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The Surprising Movie Jared Leto Calls His Worst Film

Every actor has that one project they wish they could forget ever happened. The film that didn't work, the early appearance that embarrasses. And while there are definitely many films that actors wish they could erase from critics' memories, there are some projects that are so unfortunate that they've been seemingly blocked out of the actor's own memory. At least that's the case for Jared Leto

Leto first reached national acclaim for playing the dreamy Jordan Catalano on ABC's teen drama "My So-Called Life," which wrapped after only one season. From there, he became more well-known as a musician, leading the rock band Thirty Seconds to Mars. Leto's also kept up a stable career as an actor, appearing in movies such as "Requiem for a Dream," "Prefontaine," "Fight Club" and "Dallas Buyer's Club," the latter of which resulted in him winning a Best Supporting Actor Oscar in 2014. He recently reappeared as The Joker in the Snyder Cut of "Justice League," and will soon be seen in the highly-anticipated "House of Gucci" where he is unrecognizable in full prosthetics.  

But Leto definitely has that one project he clearly hates enough to deny his involvement in it entirely, and no, it's not 2016's critically-panned "Suicide Squad."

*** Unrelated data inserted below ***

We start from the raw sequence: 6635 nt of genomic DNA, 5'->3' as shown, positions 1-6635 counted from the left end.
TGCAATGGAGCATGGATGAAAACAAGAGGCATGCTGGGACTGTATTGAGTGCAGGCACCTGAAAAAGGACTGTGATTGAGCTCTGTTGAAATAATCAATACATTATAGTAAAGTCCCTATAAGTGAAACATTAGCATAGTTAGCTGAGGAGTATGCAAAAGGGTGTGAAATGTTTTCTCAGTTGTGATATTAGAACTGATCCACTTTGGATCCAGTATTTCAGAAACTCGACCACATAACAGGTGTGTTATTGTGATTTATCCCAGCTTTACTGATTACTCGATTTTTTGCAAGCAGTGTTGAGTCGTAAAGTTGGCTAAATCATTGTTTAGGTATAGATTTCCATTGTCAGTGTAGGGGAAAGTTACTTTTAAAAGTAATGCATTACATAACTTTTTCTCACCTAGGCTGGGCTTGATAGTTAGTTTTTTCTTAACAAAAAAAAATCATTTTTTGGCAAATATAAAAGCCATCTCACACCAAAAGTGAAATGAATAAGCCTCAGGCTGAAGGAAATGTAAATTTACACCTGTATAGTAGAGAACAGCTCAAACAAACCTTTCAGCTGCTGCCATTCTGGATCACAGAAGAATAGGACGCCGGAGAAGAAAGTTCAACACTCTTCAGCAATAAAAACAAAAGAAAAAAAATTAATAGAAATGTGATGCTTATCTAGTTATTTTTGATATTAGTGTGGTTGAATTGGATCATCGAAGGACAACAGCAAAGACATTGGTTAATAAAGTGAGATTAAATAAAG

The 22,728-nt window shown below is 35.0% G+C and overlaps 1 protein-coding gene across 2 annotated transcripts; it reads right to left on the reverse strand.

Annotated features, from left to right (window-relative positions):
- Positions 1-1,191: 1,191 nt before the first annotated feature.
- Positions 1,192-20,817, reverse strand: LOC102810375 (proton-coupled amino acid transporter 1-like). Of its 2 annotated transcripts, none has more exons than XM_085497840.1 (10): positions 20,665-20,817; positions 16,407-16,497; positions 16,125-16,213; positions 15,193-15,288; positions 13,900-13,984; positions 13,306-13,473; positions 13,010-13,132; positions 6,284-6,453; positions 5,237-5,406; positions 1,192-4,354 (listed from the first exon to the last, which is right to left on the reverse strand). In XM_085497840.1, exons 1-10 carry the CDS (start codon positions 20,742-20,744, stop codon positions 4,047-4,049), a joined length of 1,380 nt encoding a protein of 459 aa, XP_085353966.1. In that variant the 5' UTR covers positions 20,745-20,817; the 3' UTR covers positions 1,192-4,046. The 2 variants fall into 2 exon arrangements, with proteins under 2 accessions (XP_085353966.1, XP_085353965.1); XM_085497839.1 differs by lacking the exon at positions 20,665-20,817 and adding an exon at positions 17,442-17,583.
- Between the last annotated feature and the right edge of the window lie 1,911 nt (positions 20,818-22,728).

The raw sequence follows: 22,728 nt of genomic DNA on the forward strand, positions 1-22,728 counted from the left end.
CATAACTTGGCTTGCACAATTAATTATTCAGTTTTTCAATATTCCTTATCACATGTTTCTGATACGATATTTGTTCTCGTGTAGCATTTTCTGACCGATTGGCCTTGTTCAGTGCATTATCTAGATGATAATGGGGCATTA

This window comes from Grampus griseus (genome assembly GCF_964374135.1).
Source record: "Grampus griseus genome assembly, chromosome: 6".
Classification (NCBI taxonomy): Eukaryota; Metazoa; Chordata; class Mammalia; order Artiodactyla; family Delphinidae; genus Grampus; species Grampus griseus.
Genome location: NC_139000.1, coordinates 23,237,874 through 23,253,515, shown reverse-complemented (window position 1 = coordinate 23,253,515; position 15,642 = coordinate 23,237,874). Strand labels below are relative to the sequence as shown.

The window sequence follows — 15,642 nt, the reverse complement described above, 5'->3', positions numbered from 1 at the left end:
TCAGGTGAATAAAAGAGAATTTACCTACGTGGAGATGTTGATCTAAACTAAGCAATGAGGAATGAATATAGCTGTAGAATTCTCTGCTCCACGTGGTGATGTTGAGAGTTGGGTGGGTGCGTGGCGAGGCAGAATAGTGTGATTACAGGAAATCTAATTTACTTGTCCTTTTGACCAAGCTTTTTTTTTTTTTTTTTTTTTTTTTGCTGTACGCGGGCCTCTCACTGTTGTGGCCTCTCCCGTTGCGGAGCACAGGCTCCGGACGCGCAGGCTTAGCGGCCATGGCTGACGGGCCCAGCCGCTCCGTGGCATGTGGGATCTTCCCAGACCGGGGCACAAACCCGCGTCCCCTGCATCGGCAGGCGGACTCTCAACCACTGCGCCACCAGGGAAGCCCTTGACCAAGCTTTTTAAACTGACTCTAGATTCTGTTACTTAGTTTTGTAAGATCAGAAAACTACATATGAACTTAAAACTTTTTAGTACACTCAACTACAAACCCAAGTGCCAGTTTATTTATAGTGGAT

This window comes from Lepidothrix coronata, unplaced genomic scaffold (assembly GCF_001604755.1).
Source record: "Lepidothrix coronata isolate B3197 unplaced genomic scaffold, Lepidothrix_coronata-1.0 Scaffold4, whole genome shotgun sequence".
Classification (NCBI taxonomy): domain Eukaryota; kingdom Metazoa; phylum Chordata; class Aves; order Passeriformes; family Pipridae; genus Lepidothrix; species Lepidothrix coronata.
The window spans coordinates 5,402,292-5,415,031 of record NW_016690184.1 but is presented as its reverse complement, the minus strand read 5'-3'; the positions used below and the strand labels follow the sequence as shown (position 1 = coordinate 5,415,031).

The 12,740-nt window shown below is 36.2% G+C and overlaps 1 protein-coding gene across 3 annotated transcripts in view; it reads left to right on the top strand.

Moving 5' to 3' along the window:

This "Legend" was not Legendary to Leto

In an interview with IGN in 2012, Jared Leto claims he does not even remember starring in "Urban Legend," a 1998 horror movie that spawned a small franchise. The film's premise centers on a group of university students being targeted by a serial killer, who is bringing to life the grisly murders of urban legends — from the Organ Thief to the Hook Man. Leto plays a journalism student Paul Gardner who, alongside Alicia Witt's Natalie Simon, attempts to unmask the serial killer and stop any more deaths from happening. They're led by a professor of American folklore played by Robert Englund, best known for playing the dream-based slasher Freddy Krueger in "A Nightmare on Elm Street." 

IGN referenced "Urban Legend" when interviewing Leto, calling it his "lone horror movie" and pointing out that "every actor has to succumb to the cheesy horror flick at some point in their career." Rather than agree with the interviewer that it was just a somewhat embarrassing blip on his acting resume, Leto says, "I didn't do that." 

After the interviewer insists that he not only appeared in the film but starred in itLeto doubles down and says, "That's so weird. I've never even heard of that movie." 

"I must [have] had a blackout," the actor says while laughing, though he asserts he is not kidding. Eventually, he concludes the conversation about the slasher flick with, "you live and you learn, you know what I mean?" seemingly admitting he does actually remember the film, but would prefer to forget it.